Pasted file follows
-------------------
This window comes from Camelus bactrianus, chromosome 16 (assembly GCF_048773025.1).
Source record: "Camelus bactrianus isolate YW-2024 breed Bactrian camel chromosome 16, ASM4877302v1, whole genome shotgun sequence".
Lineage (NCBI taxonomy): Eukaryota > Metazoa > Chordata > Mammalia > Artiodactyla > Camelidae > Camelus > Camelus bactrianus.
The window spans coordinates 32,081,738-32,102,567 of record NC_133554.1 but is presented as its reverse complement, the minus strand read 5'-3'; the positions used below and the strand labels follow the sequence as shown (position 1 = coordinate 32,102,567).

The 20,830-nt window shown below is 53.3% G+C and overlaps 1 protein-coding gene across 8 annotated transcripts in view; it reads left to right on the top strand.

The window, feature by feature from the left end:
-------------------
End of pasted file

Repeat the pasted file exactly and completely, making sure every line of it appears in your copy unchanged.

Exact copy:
This window comes from Camelus bactrianus, chromosome 16 (assembly GCF_048773025.1).
Source record: "Camelus bactrianus isolate YW-2024 breed Bactrian camel chromosome 16, ASM4877302v1, whole genome shotgun sequence".
Lineage (NCBI taxonomy): Eukaryota > Metazoa > Chordata > Mammalia > Artiodactyla > Camelidae > Camelus > Camelus bactrianus.
The window spans coordinates 32,081,738-32,102,567 of record NC_133554.1 but is presented as its reverse complement, the minus strand read 5'-3'; the positions used below and the strand labels follow the sequence as shown (position 1 = coordinate 32,102,567).

The 20,830-nt window shown below is 53.3% G+C and overlaps 1 protein-coding gene across 8 annotated transcripts in view; it reads left to right on the top strand.

The window, feature by feature from the left end: